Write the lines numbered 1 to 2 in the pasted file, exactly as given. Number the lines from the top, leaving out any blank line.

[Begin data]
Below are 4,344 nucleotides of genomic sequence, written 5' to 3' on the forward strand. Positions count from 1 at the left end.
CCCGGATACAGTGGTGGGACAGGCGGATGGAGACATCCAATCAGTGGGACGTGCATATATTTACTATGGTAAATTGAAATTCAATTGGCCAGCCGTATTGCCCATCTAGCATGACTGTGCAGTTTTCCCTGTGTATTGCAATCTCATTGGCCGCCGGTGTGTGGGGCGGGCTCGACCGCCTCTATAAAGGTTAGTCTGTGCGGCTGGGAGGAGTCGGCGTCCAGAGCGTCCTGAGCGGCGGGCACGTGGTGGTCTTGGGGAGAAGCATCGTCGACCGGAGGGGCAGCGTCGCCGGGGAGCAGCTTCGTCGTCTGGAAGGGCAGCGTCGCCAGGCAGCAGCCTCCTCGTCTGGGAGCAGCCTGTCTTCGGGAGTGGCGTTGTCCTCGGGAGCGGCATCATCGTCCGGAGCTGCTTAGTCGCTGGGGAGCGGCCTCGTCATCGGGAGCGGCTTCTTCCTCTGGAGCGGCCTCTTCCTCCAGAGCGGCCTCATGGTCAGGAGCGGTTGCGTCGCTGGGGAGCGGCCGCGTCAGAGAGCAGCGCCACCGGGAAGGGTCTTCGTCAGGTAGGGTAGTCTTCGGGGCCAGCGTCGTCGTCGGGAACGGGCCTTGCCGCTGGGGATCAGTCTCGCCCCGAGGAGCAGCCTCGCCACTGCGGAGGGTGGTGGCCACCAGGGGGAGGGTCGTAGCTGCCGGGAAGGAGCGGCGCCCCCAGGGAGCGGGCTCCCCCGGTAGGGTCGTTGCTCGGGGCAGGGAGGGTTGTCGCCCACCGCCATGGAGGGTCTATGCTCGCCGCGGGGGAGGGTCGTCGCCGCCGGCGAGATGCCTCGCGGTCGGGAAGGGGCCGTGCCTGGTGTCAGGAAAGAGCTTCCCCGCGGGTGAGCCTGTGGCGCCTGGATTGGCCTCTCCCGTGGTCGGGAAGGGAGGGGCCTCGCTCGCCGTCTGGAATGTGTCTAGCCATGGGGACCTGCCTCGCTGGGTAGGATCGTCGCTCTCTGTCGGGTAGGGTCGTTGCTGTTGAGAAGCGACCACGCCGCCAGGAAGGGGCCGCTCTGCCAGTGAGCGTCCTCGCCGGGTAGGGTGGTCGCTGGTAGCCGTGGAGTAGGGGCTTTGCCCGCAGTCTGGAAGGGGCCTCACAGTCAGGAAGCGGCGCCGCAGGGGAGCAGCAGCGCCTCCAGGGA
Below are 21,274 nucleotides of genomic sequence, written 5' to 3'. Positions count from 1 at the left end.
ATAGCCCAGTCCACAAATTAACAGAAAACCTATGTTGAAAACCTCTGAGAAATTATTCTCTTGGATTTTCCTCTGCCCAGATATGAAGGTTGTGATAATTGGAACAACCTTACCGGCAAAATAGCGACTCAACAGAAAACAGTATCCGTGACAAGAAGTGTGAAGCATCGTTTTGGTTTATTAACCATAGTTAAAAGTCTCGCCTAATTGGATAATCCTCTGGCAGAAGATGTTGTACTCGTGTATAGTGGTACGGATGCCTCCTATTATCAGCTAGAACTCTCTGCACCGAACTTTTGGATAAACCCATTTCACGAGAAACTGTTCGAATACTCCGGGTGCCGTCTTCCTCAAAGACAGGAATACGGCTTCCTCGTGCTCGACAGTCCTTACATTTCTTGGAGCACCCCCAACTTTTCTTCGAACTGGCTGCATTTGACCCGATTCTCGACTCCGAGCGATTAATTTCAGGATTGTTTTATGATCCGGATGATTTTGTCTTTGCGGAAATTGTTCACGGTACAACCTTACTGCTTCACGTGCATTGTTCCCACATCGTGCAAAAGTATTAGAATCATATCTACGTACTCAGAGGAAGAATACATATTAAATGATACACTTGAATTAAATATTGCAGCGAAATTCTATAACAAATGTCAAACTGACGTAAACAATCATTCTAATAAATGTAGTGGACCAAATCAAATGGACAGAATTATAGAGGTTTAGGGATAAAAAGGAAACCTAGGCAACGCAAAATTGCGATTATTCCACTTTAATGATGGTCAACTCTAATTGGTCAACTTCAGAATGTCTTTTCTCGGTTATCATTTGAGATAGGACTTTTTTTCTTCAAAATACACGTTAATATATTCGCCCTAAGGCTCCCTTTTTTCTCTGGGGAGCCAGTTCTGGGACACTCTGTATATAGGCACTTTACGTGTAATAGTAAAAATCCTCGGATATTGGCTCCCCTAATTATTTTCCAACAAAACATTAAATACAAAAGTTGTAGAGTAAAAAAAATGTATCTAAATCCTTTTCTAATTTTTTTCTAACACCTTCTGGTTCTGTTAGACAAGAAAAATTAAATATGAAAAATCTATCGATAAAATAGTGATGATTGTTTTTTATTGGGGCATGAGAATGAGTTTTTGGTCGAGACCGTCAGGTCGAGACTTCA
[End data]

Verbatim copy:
Below are 4,344 nucleotides of genomic sequence, written 5' to 3' on the forward strand. Positions count from 1 at the left end.
CCCGGATACAGTGGTGGGACAGGCGGATGGAGACATCCAATCAGTGGGACGTGCATATATTTACTATGGTAAATTGAAATTCAATTGGCCAGCCGTATTGCCCATCTAGCATGACTGTGCAGTTTTCCCTGTGTATTGCAATCTCATTGGCCGCCGGTGTGTGGGGCGGGCTCGACCGCCTCTATAAAGGTTAGTCTGTGCGGCTGGGAGGAGTCGGCGTCCAGAGCGTCCTGAGCGGCGGGCACGTGGTGGTCTTGGGGAGAAGCATCGTCGACCGGAGGGGCAGCGTCGCCGGGGAGCAGCTTCGTCGTCTGGAAGGGCAGCGTCGCCAGGCAGCAGCCTCCTCGTCTGGGAGCAGCCTGTCTTCGGGAGTGGCGTTGTCCTCGGGAGCGGCATCATCGTCCGGAGCTGCTTAGTCGCTGGGGAGCGGCCTCGTCATCGGGAGCGGCTTCTTCCTCTGGAGCGGCCTCTTCCTCCAGAGCGGCCTCATGGTCAGGAGCGGTTGCGTCGCTGGGGAGCGGCCGCGTCAGAGAGCAGCGCCACCGGGAAGGGTCTTCGTCAGGTAGGGTAGTCTTCGGGGCCAGCGTCGTCGTCGGGAACGGGCCTTGCCGCTGGGGATCAGTCTCGCCCCGAGGAGCAGCCTCGCCACTGCGGAGGGTGGTGGCCACCAGGGGGAGGGTCGTAGCTGCCGGGAAGGAGCGGCGCCCCCAGGGAGCGGGCTCCCCCGGTAGGGTCGTTGCTCGGGGCAGGGAGGGTTGTCGCCCACCGCCATGGAGGGTCTATGCTCGCCGCGGGGGAGGGTCGTCGCCGCCGGCGAGATGCCTCGCGGTCGGGAAGGGGCCGTGCCTGGTGTCAGGAAAGAGCTTCCCCGCGGGTGAGCCTGTGGCGCCTGGATTGGCCTCTCCCGTGGTCGGGAAGGGAGGGGCCTCGCTCGCCGTCTGGAATGTGTCTAGCCATGGGGACCTGCCTCGCTGGGTAGGATCGTCGCTCTCTGTCGGGTAGGGTCGTTGCTGTTGAGAAGCGACCACGCCGCCAGGAAGGGGCCGCTCTGCCAGTGAGCGTCCTCGCCGGGTAGGGTGGTCGCTGGTAGCCGTGGAGTAGGGGCTTTGCCCGCAGTCTGGAAGGGGCCTCACAGTCAGGAAGCGGCGCCGCAGGGGAGCAGCAGCGCCTCCAGGGA